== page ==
KB450108 – Highly Available NFS

Last modified: October 23, 2019
You are here:
Estimated reading time: 2 min

Each Ceph client (VM’s) that will be used to share out this RBD image will need the following packages:

  • pacemaker – yum install pacemaker
  • corosync – yum install corosync
  • pcs – yum install pcs
  • ceph-resource-agents – yum install ceph-resource-agents

Ensure that these Ceph clients are running the 3.10.0-862.3.2.el7.x86_64 kernel on CentOS 7.5.1804.

Once these packages are installed, start the pcsd service (systemctl start pcsd), and then we can start the configuring.

NOTE: Ensure that the nfs-ganesha service is stopped and disabled if you’re using the nfs-server service.

You need to have a user on each node named “hacluster” who is the admin user for the pcs cluster. Then set the password for this user – it works best if it’s the same on each node.

  • passwd hacluster (enter password when prompted, do this on all nodes)

Once this is done, we need to do the authentication:

  • pcs cluster auth -u hacluster $hostname1 $hostname2 (you will be prompted to enter the password for user hacluster)

Next, you need to create the cluster:

  • pcs cluster setup –name ha-ceph $hostname1 $hostname2 (note there are 2 -‘s before name)

In this example, our RBD pool is called “rbd_hdd” and our image name is “nfs-test1”.
The order in which these resources are created/run is:

1. Map the RBD device
2. Mount the RBD device to the specified directory w/ specified filesystem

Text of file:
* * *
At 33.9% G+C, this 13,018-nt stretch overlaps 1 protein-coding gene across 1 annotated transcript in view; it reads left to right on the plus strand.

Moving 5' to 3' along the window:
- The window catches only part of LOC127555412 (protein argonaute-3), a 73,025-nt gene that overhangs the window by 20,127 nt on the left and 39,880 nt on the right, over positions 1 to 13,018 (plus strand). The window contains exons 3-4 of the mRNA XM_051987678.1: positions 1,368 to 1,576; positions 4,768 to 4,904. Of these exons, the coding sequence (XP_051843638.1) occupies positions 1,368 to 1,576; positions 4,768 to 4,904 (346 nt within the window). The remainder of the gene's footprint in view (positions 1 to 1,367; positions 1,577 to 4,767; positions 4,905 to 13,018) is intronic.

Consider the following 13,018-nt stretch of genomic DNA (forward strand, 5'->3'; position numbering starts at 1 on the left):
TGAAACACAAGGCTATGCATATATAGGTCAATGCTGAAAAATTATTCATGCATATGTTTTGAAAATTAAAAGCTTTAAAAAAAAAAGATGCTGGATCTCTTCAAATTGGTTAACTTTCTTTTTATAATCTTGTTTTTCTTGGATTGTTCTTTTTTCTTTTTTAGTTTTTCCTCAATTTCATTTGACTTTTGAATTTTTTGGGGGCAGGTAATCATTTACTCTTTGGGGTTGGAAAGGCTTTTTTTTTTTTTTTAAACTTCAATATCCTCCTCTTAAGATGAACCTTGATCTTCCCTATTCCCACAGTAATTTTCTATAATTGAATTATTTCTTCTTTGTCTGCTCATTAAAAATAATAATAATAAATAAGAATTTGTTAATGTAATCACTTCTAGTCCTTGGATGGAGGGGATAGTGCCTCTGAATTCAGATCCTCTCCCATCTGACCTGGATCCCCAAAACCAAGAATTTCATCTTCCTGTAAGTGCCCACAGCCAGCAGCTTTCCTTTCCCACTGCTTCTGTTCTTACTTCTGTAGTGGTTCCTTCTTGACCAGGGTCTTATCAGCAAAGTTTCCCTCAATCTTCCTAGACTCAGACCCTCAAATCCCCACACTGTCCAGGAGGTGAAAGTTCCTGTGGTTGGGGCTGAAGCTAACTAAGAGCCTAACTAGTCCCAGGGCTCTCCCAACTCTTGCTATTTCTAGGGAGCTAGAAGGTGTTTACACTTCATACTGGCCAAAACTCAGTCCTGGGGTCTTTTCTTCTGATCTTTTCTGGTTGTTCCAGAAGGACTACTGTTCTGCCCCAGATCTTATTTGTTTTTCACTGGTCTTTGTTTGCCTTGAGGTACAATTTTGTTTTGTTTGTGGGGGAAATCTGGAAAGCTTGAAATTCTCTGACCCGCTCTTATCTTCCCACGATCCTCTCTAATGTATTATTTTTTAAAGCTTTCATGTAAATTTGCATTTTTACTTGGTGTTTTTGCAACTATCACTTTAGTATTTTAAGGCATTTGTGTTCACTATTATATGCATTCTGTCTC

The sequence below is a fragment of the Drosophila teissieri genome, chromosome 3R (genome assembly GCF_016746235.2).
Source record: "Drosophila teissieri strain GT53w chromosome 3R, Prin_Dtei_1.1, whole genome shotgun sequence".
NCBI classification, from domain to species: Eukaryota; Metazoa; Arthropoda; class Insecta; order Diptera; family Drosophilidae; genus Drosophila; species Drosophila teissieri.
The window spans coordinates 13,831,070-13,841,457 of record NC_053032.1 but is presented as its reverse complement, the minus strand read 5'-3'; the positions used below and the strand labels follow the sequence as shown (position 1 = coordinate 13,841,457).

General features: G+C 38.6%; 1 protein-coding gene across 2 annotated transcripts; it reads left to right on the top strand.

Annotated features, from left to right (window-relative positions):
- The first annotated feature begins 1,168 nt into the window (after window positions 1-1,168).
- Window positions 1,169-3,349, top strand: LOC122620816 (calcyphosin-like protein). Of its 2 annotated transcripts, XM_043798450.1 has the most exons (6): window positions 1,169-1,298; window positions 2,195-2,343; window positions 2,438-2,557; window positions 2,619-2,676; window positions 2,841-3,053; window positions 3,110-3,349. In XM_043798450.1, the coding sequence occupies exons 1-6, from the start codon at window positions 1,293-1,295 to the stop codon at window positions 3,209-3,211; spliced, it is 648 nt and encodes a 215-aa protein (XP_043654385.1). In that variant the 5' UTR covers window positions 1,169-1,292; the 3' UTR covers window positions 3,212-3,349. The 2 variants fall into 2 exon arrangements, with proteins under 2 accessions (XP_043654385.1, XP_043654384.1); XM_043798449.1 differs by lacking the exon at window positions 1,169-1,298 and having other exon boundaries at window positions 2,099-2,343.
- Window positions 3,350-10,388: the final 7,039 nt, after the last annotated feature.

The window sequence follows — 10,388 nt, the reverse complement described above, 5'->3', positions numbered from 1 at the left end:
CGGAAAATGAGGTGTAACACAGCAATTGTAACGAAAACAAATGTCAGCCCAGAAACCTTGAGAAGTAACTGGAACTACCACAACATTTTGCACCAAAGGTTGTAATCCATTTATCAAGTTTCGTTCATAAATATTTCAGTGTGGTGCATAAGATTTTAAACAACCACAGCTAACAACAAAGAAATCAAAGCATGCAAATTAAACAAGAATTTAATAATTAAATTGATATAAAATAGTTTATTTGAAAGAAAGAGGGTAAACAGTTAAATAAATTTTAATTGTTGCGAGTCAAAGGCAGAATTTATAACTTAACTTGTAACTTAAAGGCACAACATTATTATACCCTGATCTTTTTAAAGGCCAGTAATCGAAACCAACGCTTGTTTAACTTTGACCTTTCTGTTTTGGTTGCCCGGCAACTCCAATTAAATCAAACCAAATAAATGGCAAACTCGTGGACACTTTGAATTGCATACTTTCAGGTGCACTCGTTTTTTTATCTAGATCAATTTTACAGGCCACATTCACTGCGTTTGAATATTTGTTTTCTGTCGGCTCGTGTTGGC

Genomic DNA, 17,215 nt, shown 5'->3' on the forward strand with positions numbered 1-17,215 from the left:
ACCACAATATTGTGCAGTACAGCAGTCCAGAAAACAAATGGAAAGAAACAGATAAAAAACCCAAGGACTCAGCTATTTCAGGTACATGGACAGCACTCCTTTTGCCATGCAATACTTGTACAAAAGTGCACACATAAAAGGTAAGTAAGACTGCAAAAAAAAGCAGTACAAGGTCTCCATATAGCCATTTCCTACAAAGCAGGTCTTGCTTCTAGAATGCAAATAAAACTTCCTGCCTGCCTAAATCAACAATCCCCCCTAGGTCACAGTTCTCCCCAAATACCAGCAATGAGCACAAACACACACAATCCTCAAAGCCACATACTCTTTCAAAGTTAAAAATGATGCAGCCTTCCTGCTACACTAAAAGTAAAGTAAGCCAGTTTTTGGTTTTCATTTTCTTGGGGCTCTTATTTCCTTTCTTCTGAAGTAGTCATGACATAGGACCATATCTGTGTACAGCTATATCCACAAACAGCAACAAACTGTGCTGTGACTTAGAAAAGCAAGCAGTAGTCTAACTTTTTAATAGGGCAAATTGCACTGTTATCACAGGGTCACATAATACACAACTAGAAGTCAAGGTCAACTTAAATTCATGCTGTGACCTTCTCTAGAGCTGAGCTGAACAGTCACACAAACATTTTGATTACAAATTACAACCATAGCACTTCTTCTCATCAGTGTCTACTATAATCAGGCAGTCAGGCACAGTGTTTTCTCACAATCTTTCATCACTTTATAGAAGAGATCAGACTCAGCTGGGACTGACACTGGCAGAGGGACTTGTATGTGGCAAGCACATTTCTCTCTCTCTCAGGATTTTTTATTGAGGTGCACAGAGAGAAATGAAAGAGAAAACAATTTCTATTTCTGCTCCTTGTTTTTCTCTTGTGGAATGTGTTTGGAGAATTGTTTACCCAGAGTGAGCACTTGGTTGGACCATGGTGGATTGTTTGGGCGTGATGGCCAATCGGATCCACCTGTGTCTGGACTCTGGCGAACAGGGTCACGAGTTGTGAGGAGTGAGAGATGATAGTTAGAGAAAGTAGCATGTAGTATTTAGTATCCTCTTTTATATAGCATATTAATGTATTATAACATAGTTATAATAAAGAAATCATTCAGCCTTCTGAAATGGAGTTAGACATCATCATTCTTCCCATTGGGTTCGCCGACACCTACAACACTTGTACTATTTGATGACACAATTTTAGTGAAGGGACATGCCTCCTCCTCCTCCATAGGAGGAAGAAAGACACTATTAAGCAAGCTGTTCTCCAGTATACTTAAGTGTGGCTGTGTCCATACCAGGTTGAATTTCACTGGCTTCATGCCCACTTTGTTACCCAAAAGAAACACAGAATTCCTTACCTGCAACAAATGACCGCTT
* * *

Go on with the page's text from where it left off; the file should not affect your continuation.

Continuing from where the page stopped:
3. Export the RBD device
4. Create the VIP
5. Start the nfs-server
6. Start the rpcbind
7. Group the RBD resources
8. Group the NFS resources
9. Disable STONITH
10. Make NFS Active/Active

Below are the commands:

1. pcs resource create rbd_map_1 ocf:ceph:rbd.in user=“admin” pool=“rbd_hdd” name=“nfs-test1” cephconf=“/etc/ceph/ceph.conf”
op monitor interval=“10s” timeout=“20s”

2. pcs resource create fs_rbd_1 ocf:heartbeat:Filesystem
directory=“/mnt/ceph-block” fstype=“xfs” device=“/dev/rbd/rbd_hdd/nfs-test1”
op monitor interval=“20s” timeout=“40s”
op start interval=“0” timeout=“60s”
op stop interval=“0” timeout=“60s”

3. pcs resource create export_rbd_1 ocf:heartbeat:exportfs
directory=“/mnt/ceph-block” clientspec=“192.168.0.1/16”
options=“rw,async,no_subtree_check,no_root_squash” fsid=“2”
op monitor interval=“10s” timeout=“20s”
op start interval=“0” timeout=“40s”

4. pcs resource create vip_1 ocf:heartbeat:IPaddr2
ip=“192.168.16.50” cidr_netmask=“32”
op monitor interval=“5”

5. pcs resource create nfs_server systemd:nfs-server
op monitor interval=“10s” timeout=“30s”

6. pcs resource create rpcbind systemd:rpcbind
op monitor interval=“10s” timeout=“30s”

7. pcs resource group add rbd_share_1
rbd_map_1
fs_rbd_1
export_rbd_1
vip_1

8. pcs resource group add create nfs
rpcbind
nfs_server

9. pcs property set stonith-enabled=false

10 . pcs resource clone nfs
meta globally-unique=“false” target-role=“Started”

NOTE: As of right now, we need to have a VIP per resource group. Meaning if you have 3 different RBD images that you need to share out – you’ll need to create 3 VIPs to allow for proper failover.

Once you’ve run all the commands above, you should have a highly available RBD block exported via NFS.

You can use the command pcs status to monitor this, showing which VM is currently hosting the storage.

You can start and stop the cluster manually by (NOTE: there are 2 -‘s in front of all)

pcs cluster start –all

pcs cluster stop –all

Was this article helpful?
Dislike 1
Views: 616
Unboxing Racking Storage Drives Cable Setup Power UPS Sizing Remote Access